DSM-5 and Substance Use Disorders: Clinicolegal Implications – J Am Acad Psychiatry Law – December 2014
Presumed distinctions between substance dependence and substance abuse have been at the heart of the development and utilization of substance-based diversion from criminal prosecution to treatment for the past several decades, including its use in drug courts.
These distinctions have been promulgated by organized psychiatry since the publication of the Diagnostic and Statistical Manual of Mental Disorders, Third Edition (DSM-III) in 1980.
With the release of DSM-5 and the replacement of abuse and dependence categories with a single use disorder construct, the legal grounds for diversion in many states now stand at odds with organized psychiatry and its adoption of recent science.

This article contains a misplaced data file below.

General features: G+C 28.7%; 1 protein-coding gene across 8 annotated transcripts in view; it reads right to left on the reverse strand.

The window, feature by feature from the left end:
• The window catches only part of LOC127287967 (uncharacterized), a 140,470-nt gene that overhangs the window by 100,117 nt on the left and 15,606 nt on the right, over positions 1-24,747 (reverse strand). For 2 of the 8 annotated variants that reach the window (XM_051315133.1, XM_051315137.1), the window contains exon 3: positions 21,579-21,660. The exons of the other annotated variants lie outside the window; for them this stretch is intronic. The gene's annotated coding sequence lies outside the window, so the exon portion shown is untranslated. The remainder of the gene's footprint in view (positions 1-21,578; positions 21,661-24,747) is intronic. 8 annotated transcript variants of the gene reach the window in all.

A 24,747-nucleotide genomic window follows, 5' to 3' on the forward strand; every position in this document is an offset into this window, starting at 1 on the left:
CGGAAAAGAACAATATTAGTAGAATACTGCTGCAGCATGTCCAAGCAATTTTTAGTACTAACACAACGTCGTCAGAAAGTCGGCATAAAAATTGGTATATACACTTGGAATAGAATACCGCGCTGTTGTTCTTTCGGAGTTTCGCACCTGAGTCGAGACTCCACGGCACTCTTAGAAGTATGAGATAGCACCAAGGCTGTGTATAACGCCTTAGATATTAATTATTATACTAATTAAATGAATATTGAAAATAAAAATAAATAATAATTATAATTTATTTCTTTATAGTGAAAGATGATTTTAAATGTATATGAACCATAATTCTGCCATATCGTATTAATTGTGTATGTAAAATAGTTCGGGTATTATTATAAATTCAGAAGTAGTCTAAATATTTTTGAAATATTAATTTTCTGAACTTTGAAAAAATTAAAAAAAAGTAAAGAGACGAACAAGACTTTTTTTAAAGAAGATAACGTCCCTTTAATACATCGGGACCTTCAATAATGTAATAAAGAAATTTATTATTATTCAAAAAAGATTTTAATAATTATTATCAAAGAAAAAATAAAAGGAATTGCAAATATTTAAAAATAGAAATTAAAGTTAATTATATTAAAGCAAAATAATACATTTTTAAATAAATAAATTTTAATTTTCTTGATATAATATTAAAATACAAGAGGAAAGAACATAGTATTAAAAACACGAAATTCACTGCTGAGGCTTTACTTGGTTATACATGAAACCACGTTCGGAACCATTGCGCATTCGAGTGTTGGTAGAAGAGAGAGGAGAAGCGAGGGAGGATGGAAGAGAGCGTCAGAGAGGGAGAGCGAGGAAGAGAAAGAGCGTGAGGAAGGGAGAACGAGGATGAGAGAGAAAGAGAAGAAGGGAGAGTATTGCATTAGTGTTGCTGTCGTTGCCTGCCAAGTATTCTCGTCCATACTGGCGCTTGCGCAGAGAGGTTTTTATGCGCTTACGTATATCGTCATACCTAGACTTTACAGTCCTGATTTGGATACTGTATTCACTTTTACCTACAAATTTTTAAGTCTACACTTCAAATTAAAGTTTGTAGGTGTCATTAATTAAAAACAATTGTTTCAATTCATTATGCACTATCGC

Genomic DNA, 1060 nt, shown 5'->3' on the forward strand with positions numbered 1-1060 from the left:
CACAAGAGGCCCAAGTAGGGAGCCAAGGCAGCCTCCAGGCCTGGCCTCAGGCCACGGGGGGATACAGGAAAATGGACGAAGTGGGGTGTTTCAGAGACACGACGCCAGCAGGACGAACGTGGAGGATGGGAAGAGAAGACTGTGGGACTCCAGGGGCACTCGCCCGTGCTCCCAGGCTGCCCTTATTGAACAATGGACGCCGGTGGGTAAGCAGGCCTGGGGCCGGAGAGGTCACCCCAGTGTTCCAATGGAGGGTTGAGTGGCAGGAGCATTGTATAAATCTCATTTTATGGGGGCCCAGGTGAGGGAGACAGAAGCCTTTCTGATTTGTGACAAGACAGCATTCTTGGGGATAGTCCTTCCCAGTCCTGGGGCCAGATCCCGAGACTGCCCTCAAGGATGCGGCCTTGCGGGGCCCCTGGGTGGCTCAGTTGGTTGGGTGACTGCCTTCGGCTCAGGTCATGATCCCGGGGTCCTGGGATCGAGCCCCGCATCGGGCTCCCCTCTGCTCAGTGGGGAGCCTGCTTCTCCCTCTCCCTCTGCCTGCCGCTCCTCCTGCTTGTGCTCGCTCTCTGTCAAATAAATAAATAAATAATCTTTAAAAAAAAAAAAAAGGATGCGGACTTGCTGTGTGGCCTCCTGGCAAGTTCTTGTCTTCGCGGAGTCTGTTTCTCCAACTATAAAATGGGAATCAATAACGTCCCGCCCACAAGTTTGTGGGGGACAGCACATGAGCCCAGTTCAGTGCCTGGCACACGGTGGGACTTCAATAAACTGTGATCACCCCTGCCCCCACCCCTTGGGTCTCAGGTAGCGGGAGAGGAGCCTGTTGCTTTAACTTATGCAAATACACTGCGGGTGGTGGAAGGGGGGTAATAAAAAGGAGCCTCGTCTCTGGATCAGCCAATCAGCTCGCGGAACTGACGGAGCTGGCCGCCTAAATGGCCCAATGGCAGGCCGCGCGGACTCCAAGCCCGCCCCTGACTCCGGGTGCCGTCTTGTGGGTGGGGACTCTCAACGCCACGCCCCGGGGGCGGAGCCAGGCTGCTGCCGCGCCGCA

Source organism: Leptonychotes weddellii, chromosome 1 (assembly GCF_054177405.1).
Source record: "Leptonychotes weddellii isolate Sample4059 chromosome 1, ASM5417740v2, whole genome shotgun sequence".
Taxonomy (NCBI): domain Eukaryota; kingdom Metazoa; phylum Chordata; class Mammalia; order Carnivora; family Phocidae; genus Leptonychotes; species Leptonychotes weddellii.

This article reviews the scientific basis for the DSM’s new classification scheme, the dilemmas posed for states with statutes that rely on the abuse/dependence distinction, and potential remedies for legislatures wishing to keep pace with evolving research and clinical practice.
Many states have statutes that provide for the diversion to treatment of criminal defendants with substance abuse disorders. Most make a specific distinction between defendants who abuse substances and those who are physiologically or psychologically dependent on substances
Organized psychiatry’s early attempts at diagnostic classification suggested that addiction reflected an antisocial personality. In 1952, the first edition of the American Psychiatric Association’s Diagnostic and Statistical Manual of Mental Disorders (DSM) identified Addiction (with subcategories of Alcoholism and Drug Addiction) as part of the Sociopathic Personality Disturbance
Iterations of the DSM from the third edition (DSM-III)3 through the fourth edition, revised (DSM-IV-TR),4 discriminated between “out-of-control use” (dependence) and “harmful use” (abuse).
For many years now, the law has relied on these DSM distinctions in determining whether defendants with substance abuse disorders are appropriate for diversion